Been on this website a long time and therefore cannot be held responsible for shit opinions I had when I was 15.
Glad I finally got to see this on a big screen, projected on 35mm. Realised I haven't seen it for about nine years, and it's only now that I realise I basically used to have no idea what was going on.
It is, obviously, amazing; meticulously made and much more tightly plotted than I ever gave it credit for as a precocious teenager. If it's not my favourite Anderson film, it's partly because it's not an easy film to warm…
Like this less the more I think about it. It looks gorgeous, the performances are strong and I love a score by Nick Cave and Warren Ellis. But it was hard to shake off the feeling that the film was guilty of all the obsession, voyeurism and exploitation it was ostensibly condemning. At nearly three hours, its carousel of ick ended up less shocking than boring; like a teenage boy trying to show you how edgy he is.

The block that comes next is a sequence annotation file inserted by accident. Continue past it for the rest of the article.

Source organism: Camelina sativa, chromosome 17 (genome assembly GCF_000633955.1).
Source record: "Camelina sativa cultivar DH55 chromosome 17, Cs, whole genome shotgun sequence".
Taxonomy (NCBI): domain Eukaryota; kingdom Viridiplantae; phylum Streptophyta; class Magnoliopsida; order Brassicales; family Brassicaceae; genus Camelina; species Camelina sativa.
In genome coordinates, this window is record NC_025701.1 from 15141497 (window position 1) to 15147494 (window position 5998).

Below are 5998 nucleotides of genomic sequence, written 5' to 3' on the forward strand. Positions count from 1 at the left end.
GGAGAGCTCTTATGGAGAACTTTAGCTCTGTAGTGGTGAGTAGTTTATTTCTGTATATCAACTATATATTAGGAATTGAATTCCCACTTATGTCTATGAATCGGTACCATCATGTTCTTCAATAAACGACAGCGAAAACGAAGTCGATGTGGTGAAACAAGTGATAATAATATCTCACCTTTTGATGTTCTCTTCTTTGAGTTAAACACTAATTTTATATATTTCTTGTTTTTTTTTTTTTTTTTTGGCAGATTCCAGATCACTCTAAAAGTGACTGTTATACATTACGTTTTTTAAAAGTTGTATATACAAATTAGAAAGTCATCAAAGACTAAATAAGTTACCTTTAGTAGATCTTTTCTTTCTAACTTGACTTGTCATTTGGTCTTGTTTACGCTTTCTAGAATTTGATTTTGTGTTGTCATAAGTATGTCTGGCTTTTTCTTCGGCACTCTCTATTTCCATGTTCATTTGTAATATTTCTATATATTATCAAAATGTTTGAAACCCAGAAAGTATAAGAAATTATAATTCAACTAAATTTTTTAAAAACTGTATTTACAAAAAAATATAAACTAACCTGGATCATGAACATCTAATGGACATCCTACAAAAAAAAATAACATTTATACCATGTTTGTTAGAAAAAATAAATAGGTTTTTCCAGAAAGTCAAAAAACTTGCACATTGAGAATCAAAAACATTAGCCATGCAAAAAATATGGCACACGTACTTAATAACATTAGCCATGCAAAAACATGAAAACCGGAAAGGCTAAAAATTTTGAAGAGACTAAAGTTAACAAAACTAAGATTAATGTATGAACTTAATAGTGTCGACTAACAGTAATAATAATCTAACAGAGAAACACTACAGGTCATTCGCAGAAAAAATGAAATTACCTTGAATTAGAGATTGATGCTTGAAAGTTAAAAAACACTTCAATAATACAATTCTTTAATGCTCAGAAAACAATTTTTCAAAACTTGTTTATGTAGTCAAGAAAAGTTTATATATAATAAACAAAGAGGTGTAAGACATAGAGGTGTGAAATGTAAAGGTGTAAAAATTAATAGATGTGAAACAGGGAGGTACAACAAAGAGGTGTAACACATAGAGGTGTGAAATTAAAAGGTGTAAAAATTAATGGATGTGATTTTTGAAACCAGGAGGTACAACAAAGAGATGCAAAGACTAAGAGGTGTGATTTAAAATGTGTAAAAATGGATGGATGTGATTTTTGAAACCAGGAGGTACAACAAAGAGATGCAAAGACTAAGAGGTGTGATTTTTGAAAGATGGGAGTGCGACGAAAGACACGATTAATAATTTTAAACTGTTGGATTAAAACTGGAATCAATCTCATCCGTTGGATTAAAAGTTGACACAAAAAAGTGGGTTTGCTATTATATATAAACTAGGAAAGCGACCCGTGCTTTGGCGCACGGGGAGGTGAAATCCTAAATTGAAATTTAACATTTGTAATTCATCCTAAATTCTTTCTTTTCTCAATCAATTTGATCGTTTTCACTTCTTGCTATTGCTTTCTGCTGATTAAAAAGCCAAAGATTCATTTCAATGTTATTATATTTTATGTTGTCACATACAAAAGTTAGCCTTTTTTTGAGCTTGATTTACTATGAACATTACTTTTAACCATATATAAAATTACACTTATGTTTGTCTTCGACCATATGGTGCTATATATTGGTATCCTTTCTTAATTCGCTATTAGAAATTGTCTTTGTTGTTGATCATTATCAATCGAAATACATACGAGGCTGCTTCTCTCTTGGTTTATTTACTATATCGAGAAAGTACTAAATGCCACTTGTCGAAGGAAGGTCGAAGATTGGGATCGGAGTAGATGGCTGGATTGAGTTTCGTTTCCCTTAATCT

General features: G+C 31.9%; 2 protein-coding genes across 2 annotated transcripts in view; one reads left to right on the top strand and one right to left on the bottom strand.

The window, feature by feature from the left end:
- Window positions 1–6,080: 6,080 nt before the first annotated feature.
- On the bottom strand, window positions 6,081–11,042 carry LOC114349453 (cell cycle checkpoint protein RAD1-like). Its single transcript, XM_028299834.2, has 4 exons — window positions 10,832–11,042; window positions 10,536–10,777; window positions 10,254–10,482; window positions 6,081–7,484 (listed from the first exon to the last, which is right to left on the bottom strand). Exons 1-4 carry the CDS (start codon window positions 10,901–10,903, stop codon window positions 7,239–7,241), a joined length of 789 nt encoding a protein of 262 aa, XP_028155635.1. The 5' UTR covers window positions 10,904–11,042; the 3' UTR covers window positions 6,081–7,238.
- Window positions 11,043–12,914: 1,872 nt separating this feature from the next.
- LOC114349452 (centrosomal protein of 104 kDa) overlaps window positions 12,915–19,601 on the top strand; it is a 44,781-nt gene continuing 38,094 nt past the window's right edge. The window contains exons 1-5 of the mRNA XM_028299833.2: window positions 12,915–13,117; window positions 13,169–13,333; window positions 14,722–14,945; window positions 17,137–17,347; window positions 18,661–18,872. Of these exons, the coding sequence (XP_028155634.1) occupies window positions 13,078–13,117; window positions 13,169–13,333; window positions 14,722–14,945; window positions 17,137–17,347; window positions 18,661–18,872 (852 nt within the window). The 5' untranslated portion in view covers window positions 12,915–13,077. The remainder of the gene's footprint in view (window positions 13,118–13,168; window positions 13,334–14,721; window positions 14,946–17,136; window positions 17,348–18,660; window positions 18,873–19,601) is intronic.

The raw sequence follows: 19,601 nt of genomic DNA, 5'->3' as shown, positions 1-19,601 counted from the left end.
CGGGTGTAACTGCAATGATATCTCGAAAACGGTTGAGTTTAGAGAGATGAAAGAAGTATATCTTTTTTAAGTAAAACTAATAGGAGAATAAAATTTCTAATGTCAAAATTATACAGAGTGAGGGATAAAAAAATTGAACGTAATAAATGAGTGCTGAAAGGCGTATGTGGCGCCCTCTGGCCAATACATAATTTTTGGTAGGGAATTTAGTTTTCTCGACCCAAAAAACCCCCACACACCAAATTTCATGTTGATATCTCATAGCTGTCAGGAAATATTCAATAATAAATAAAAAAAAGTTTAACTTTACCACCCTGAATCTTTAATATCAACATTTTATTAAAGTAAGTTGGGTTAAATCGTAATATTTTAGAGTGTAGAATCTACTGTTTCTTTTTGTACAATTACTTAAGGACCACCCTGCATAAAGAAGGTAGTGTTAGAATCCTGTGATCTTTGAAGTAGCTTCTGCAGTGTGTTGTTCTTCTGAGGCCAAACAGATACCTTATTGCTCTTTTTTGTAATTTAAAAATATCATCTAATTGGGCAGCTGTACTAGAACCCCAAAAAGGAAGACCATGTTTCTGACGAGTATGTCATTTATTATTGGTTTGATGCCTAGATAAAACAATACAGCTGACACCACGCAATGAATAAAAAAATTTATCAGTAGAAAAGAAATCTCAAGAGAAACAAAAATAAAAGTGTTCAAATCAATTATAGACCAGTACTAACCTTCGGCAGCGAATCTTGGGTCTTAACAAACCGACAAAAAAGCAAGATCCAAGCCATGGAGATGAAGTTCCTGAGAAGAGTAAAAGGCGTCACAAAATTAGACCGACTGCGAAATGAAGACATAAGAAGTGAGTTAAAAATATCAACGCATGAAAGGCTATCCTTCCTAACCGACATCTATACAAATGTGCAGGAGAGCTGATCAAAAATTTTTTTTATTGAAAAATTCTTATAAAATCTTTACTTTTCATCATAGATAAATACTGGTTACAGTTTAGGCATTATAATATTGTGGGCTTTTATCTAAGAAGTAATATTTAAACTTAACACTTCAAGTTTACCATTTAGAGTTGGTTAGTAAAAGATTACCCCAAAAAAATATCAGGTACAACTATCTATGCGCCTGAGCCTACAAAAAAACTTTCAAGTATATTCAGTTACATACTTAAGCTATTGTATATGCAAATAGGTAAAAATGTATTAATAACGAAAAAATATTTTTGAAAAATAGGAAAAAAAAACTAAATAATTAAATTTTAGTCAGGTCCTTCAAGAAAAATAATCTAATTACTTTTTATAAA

I have a personal anecdote to start my review of Before I Go To Sleep. Almost two years ago, not long after I turned 14, the casting director Nina Gold visited my school to audition some of the younger students for the new Paddington film. Whilst there, she asked one of the drama teachers if he knew anyone who would be suitable for a small role in the adaptation of S.J. Watson's novel Before I Go To Sleep. Very kindly,…
On paper, Die Welle seems like the kind of film you would expect Michael Haneke to make; an allegorical story with an important socio-political message that can feel like a lecture in the way it is told. As anyone who has watched - nay, endured - Funny Games will know, his work can often feel punitive, as if the viewer is being reprimanded for doing something wrong. Now, I happen to think that despite being incredibly unlikeable, Funny Games is…